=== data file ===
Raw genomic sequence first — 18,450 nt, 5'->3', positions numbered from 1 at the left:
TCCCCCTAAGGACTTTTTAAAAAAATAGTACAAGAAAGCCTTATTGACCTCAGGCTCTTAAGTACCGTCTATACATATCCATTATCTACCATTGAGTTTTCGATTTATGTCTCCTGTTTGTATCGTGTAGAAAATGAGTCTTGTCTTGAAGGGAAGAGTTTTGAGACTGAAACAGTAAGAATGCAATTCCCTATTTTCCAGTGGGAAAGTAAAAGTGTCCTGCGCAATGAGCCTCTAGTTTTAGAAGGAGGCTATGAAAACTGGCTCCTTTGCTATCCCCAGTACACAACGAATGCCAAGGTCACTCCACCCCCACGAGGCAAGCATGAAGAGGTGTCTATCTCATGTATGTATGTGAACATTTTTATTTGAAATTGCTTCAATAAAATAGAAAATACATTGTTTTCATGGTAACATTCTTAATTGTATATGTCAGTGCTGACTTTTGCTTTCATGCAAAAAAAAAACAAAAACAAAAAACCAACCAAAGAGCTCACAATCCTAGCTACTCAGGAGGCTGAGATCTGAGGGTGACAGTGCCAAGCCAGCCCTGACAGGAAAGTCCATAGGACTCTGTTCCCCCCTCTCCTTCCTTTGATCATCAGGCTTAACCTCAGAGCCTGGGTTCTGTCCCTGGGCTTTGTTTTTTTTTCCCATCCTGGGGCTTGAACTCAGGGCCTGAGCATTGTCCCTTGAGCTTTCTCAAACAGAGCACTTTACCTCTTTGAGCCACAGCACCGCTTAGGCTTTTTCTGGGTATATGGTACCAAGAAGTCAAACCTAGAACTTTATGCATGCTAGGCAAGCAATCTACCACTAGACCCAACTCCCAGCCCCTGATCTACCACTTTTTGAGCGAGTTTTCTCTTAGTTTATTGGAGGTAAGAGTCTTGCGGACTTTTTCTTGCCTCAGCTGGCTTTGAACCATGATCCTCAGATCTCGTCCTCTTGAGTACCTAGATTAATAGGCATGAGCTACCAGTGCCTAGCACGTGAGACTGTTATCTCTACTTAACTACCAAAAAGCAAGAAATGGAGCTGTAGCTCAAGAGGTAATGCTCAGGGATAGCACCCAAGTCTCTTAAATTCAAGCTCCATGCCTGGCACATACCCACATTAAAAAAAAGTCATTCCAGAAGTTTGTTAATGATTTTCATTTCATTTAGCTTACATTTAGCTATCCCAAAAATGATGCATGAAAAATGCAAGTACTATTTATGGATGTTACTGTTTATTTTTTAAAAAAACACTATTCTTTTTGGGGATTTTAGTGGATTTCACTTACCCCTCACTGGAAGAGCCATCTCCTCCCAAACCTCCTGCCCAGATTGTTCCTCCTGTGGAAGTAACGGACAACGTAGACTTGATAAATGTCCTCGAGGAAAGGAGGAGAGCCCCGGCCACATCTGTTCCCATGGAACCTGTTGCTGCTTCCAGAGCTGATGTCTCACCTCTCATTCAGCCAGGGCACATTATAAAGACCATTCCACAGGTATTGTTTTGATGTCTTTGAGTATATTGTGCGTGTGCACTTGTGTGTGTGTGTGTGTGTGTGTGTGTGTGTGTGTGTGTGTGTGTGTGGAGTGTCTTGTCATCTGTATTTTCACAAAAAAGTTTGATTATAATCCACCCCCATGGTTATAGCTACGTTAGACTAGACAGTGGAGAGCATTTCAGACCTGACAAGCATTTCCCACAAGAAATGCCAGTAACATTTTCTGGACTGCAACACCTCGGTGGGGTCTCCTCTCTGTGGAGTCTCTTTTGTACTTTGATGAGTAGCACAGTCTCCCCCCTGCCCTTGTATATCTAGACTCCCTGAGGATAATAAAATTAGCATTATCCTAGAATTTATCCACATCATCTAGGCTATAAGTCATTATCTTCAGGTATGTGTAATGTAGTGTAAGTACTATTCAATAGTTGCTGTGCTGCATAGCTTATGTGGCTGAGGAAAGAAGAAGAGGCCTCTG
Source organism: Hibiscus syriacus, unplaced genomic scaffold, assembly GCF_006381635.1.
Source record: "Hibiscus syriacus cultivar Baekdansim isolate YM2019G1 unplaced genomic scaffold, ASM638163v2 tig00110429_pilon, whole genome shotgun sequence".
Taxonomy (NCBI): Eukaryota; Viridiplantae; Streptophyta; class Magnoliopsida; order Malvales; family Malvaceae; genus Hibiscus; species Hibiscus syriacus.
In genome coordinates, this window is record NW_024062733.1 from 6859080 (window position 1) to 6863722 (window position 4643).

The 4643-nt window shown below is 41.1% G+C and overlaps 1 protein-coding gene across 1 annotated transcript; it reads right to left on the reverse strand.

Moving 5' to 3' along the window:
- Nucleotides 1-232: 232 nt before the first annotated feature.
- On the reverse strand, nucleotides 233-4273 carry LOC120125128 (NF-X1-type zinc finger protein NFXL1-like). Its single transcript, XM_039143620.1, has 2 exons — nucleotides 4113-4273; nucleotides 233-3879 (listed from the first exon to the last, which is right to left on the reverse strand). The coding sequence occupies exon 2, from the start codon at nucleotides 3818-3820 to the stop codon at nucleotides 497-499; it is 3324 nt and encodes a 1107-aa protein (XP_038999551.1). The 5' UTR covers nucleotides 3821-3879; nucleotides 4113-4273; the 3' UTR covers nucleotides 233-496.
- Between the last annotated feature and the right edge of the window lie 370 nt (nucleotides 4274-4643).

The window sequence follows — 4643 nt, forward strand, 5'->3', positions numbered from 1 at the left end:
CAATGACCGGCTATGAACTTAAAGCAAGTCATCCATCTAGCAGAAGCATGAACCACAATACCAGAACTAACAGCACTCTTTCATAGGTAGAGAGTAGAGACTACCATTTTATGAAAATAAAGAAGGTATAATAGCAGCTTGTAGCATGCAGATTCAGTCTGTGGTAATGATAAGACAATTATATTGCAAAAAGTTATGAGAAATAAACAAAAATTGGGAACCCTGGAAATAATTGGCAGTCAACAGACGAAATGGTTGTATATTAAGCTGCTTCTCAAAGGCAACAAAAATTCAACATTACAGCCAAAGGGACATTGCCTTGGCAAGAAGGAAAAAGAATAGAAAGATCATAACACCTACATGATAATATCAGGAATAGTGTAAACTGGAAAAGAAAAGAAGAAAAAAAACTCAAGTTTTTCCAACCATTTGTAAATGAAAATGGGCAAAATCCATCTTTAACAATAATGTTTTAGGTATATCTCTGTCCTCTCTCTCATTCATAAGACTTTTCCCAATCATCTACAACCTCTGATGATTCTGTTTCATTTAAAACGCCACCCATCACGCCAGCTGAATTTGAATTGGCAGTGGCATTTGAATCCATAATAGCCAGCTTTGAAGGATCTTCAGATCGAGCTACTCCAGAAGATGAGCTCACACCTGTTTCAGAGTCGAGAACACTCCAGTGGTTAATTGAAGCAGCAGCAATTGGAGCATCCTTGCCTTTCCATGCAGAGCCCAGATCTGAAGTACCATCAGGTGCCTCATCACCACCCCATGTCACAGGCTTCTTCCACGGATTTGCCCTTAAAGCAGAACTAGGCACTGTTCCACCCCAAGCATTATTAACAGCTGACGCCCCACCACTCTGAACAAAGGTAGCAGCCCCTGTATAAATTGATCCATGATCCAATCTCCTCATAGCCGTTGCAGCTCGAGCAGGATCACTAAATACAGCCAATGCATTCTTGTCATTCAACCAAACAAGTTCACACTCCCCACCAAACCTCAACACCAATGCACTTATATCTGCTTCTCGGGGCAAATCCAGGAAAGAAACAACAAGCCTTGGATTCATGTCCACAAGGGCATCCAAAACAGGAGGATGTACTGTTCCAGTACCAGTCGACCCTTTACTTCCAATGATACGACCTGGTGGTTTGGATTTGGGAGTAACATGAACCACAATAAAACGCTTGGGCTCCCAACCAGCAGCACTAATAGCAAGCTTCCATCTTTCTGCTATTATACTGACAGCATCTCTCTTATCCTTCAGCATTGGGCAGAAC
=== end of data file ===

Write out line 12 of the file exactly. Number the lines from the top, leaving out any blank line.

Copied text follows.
The window sequence follows — 4643 nt, forward strand, 5'->3', positions numbered from 1 at the left end: